HR bosses – are you recruiting fairly, or just people like you?

“If Britain is to rebuild, it must start by utilising the whole of the diverse talent pool at its disposal. A young person’s postcode should be no indicator of their success…”

New research has revealed that many HR bosses recruit people like them – with one UK charity suggesting this means many applicants from working class backgrounds are destined to fail.
According to the study carried out by the RECLAIM charity, 89% of the 50 organisations surveyed agreed that in a just society leaders and decision makers should understand and represent all components of society, but 67% don’t have any measures in place to diversify the workforce by recruiting from working class backgrounds and 76% don’t actively monitor candidates’ economic background at the point of recruitment.
The charity also conducted qualitative research with employers within business, politics and the media to give a more in depth insight in to social mobility in the workplace. Participants clearly articulated the value of a diverse workforce and recognised that opening their recruitment to individuals from a wider range of social backgrounds would benefit their organisations, allowing them to draw from the widest pool of talent possible. However they struggle to identify the best way to access more diverse applicants.
Ruth Ibegbuna, founder of RECLAIM, who has launched the Fairer Futures Campaign in Manchester to tackle these problems, said: “Our young people refer to themselves as ‘working class’ and refuse to be stigmatised as disadvantaged, demotivated, discouraged or unable to think critically and creatively.
“Post Brexit our young people are passionate about seizing opportunities and creating a more hopeful, equitable future. They are willing to strive and to unite with others to challenge leadership inequality wherever they find it. If Britain is to rebuild, it must start by utilising the whole of the diverse talent pool at its disposal. A young person’s postcode should be no indicator of their success.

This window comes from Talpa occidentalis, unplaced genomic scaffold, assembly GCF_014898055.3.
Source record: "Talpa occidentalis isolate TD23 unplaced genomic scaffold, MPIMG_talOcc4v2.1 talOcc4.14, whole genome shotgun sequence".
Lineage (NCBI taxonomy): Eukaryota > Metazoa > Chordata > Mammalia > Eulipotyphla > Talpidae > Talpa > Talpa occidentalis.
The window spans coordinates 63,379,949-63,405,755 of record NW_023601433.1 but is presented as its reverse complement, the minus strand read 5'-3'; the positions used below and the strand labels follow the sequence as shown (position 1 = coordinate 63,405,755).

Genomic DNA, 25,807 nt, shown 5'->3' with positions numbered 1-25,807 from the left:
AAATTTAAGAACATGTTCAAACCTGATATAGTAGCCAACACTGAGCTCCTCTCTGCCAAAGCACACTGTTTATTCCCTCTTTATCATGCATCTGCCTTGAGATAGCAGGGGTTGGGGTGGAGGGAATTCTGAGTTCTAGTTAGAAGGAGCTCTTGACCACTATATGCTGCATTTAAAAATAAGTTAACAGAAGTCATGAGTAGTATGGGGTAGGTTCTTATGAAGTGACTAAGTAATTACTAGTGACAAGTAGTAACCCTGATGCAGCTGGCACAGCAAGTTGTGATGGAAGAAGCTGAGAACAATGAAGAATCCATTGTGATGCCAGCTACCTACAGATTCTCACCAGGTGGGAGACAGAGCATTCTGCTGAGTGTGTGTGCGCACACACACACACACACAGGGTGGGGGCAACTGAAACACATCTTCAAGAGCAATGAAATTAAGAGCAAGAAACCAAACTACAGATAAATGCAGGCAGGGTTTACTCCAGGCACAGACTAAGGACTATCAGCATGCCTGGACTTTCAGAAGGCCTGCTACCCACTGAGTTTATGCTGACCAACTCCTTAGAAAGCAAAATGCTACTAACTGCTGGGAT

“In recent years the increase in tuition fees and the worsening employment market has meant that young people from privileged backgrounds who enjoy financial support can not only take advantage of higher education but are also able to accept vital low or unpaid internships which, it should be noted, are often thanks to parental connections.
“The real tragedy is that research points to the fact that 59% of recruitment professionals agree that a young person from a working class background, having overcome real and perceived barriers to finding employment, will therefore be more likely to show traits such as tenacity, compassion, loyalty and ambition as an employee.
Fairer Futures ambassador John Devlin said: “Employers say we are difficult to reach but often they just don’t try. Something as simple as paying travel expenses can make all the difference. Public transport is often inadequate, costly, and poorly serves those in rural communities in particular adding financial, logistical and geographical barriers to many young people.
Ibegbuna added: “We need a completely new approach to this problem and better understanding of all the dynamics. There are significant support and networking gaps for young people who lack personal or family connections within these industries, making them more likely to miss out on the great opportunities that are available.
“Similarly, employers lack the knowledge and strategies to reach those young people from non-traditional backgrounds. Charities, trusts and third sector organisations can and must have a role in enabling young people to achieve their potential.”

F292 FINAL

Sponsored by